Richard Ayoade’s debut film is a funny white-boy coming-of-age story.

Craig Roberts and Yasmin Paige in Submarine

Submarine(The Weinstein Company) marks the feature-film directing debut of the 34-year-old British comedian Richard Ayoade. A deadpan adolescent romance in the vein of The Graduate, Rushmore, or Harold and Maude, this wistful little movie can feel thrillingly new one moment and familiar as an old sweater the next. Submarine isn’t a perfect film, but it’s a terrific first one. Leaving the theater, you feel you’ve been taken in hand by a director of tremendous promise, and you can’t wait to see what he does next.

Oliver Tate (Craig Roberts) introduces himself to us via a morose staccato voice-over: He’s a 15-year-old Welsh boy with vague literary aspirations, imagining as he stares out to sea that he’s “in a documentary about a prominent thinker who’s struggled with unspeakable loss.” Oliver is melodramatic, unreliable both as a narrator and as a friend, and not 100 percent likable—an interesting choice for the coming-of-age genre, which tends to cast its heroes in a flattering light. Oliver isn’t above taunting the school outcast to the point of humiliated tears in an attempt to impress his glowering, bob-haired classmate Jordana Bevan (Yasmin Paige), a fellow outlier with a taste for “light arson.” (Later, as a romantic gesture, Jordana takes a match and singes his leg hair.)

Oliver can’t decipher Jordana’s mysterious inner life, but he’s even more perplexed about how to handle his parents (Sally Hawkins and Noah Taylor, two superb actors who underplay their parts to hilarious effect). Jill and Lloyd Tate haven’t had sex in seven months (a fact Oliver learns via “routine searches” of their bedroom). Lloyd, a marine biologist, has spent years floundering in depression, and Jill is contemplating an affair with her skeezy ex-boyfriend Graham (Paddy Considine), a motivational speaker who sees color auras and drives an airbrush-painted van.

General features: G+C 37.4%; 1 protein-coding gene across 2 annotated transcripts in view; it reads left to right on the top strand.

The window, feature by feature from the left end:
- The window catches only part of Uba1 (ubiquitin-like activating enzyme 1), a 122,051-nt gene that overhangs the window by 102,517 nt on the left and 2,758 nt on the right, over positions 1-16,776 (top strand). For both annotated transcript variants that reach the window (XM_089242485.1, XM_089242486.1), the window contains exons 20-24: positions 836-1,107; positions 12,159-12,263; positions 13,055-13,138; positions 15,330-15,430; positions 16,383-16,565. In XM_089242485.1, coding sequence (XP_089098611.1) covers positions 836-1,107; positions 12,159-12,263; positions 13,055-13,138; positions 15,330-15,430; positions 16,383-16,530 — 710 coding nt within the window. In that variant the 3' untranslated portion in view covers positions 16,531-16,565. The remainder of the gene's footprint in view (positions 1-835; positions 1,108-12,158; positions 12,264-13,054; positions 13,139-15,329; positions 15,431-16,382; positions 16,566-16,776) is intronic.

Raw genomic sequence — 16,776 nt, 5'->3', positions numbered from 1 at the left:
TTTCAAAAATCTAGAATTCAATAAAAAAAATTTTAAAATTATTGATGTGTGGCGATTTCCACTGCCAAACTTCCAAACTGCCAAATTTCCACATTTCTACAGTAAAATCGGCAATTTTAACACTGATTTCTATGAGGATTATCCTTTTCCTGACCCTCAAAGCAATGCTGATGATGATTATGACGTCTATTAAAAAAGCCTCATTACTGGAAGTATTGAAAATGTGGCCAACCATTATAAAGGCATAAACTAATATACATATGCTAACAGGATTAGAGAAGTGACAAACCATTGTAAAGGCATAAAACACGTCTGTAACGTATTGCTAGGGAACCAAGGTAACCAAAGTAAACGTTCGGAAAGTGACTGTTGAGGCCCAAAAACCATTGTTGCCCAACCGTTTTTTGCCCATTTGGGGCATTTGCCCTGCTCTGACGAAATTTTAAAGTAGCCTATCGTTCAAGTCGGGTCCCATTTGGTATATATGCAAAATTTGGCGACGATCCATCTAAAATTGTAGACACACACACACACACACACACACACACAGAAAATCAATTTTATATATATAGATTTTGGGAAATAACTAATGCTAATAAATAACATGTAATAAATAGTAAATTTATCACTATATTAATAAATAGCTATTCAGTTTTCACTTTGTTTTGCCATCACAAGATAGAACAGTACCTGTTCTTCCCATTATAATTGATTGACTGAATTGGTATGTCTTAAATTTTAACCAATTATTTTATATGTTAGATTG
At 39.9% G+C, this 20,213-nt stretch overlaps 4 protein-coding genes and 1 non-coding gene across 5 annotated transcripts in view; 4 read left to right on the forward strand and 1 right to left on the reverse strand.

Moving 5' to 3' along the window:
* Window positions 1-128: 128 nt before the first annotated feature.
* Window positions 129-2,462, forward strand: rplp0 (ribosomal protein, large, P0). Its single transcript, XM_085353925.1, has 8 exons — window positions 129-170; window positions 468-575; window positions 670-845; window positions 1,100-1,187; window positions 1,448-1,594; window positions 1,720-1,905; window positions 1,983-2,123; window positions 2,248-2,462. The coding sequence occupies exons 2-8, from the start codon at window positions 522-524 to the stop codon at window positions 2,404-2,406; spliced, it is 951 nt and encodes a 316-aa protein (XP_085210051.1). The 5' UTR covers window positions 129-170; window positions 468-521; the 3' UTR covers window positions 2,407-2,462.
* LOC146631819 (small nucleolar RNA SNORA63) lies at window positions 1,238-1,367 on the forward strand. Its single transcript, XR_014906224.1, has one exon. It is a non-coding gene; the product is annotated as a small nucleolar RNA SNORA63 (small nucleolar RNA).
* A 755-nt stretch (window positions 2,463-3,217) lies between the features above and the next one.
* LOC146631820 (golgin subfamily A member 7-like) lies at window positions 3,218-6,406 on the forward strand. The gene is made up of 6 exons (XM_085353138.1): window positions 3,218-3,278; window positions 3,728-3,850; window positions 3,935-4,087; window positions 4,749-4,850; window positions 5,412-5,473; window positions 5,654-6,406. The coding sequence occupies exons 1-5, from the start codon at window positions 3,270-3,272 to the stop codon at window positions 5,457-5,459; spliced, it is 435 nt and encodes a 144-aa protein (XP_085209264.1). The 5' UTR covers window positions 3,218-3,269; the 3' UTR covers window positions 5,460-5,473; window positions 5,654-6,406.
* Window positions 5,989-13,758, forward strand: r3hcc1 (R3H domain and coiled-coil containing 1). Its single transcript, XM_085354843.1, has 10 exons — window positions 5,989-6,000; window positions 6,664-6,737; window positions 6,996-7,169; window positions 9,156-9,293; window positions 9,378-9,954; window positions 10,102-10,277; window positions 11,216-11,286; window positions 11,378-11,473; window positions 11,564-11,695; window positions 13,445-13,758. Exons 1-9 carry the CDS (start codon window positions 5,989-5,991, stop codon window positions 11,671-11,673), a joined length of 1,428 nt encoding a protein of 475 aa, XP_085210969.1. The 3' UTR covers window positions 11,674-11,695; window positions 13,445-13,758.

Nearly every choice Oliver makes over the course of the next few months, as he tries to win and keep Jordana and save his parents’ marriage, is pitiably, disastrously wrong. But his descent into misery is narrated with humor and verve. The material is familiar (Salinger, Truffaut, and Wes Anderson have all taken us on similar tours of the self-dramatizing adolescent mind), but the screen crackles with ideas: New Wave-style jump cuts, fades to alternating blue and red screens, and fourth-wall breaking moments in which Oliver glances sidelong at the camera or, indeed, seems to take over directorial duties himself. An achingly beautiful montage of his brief happy time with Jordana is introduced with the words, “I’ve already turned these moments into the Super-8 footage of memory.”

Ayoade, who adapted Submarine from a novel by the Welsh writer Joe Dunthorne, was the co-creator and co-star of a short-lived, inimitably weird TV series called Garth Marenghi’s Darkplace and currently appears on the critically acclaimed British sitcom The IT Crowd. A career comedian would seem to be an unexpected director for this minor-key mood piece, but Ayoade’s touch is deft and sure. The film was shot on location in Swansea, Wales, a bleak, chilly seaside landscape that’s nicely complemented by the mournful love songs of Alex Turner. The film closes on a moment of emotional uplift that feels unearned—it should have ended one minute earlier—but by then, Submarine has done its work. A director who can make a white boy’s coming-of-age story feel this fresh and funny is a director whose next movie I want to see.